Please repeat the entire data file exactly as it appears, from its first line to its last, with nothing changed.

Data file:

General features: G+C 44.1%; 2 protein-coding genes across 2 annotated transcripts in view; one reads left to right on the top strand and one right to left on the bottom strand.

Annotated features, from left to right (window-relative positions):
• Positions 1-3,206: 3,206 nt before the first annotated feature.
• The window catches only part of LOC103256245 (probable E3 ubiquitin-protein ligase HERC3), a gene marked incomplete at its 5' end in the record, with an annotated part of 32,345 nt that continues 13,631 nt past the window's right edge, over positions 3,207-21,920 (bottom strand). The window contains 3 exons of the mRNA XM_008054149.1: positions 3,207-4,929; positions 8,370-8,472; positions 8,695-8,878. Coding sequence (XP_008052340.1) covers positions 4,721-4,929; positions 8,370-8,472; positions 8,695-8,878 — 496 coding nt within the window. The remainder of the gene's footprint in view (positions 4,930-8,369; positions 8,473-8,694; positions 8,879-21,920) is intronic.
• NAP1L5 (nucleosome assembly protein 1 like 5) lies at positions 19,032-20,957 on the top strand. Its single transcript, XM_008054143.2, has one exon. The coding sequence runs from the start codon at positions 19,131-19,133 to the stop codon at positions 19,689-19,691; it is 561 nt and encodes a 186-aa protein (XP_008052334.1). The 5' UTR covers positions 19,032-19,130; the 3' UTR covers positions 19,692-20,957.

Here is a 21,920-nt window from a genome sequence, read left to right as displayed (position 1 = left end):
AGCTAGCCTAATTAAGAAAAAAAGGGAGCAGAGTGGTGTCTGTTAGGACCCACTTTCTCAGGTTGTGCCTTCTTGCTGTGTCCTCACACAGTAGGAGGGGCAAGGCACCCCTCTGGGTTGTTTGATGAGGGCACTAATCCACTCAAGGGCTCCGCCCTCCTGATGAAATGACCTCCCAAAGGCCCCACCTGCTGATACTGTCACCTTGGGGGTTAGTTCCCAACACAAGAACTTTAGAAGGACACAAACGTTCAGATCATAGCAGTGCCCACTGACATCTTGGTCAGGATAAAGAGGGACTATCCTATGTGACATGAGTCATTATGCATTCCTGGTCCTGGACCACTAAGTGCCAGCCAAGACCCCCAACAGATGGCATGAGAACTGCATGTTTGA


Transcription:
General features: G+C 44.1%; 2 protein-coding genes across 2 annotated transcripts in view; one reads left to right on the top strand and one right to left on the bottom strand.

Annotated features, from left to right (window-relative positions):
• Positions 1-3,206: 3,206 nt before the first annotated feature.
• The window catches only part of LOC103256245 (probable E3 ubiquitin-protein ligase HERC3), a gene marked incomplete at its 5' end in the record, with an annotated part of 32,345 nt that continues 13,631 nt past the window's right edge, over positions 3,207-21,920 (bottom strand). The window contains 3 exons of the mRNA XM_008054149.1: positions 3,207-4,929; positions 8,370-8,472; positions 8,695-8,878. Coding sequence (XP_008052340.1) covers positions 4,721-4,929; positions 8,370-8,472; positions 8,695-8,878 — 496 coding nt within the window. The remainder of the gene's footprint in view (positions 4,930-8,369; positions 8,473-8,694; positions 8,879-21,920) is intronic.
• NAP1L5 (nucleosome assembly protein 1 like 5) lies at positions 19,032-20,957 on the top strand. Its single transcript, XM_008054143.2, has one exon. The coding sequence runs from the start codon at positions 19,131-19,133 to the stop codon at positions 19,689-19,691; it is 561 nt and encodes a 186-aa protein (XP_008052334.1). The 5' UTR covers positions 19,032-19,130; the 3' UTR covers positions 19,692-20,957.

Here is a 21,920-nt window from a genome sequence, read left to right as displayed (position 1 = left end):
AGCTAGCCTAATTAAGAAAAAAAGGGAGCAGAGTGGTGTCTGTTAGGACCCACTTTCTCAGGTTGTGCCTTCTTGCTGTGTCCTCACACAGTAGGAGGGGCAAGGCACCCCTCTGGGTTGTTTGATGAGGGCACTAATCCACTCAAGGGCTCCGCCCTCCTGATGAAATGACCTCCCAAAGGCCCCACCTGCTGATACTGTCACCTTGGGGGTTAGTTCCCAACACAAGAACTTTAGAAGGACACAAACGTTCAGATCATAGCAGTGCCCACTGACATCTTGGTCAGGATAAAGAGGGACTATCCTATGTGACATGAGTCATTATGCATTCCTGGTCCTGGACCACTAAGTGCCAGCCAAGACCCCCAACAGATGGCATGAGAACTGCATGTTTGA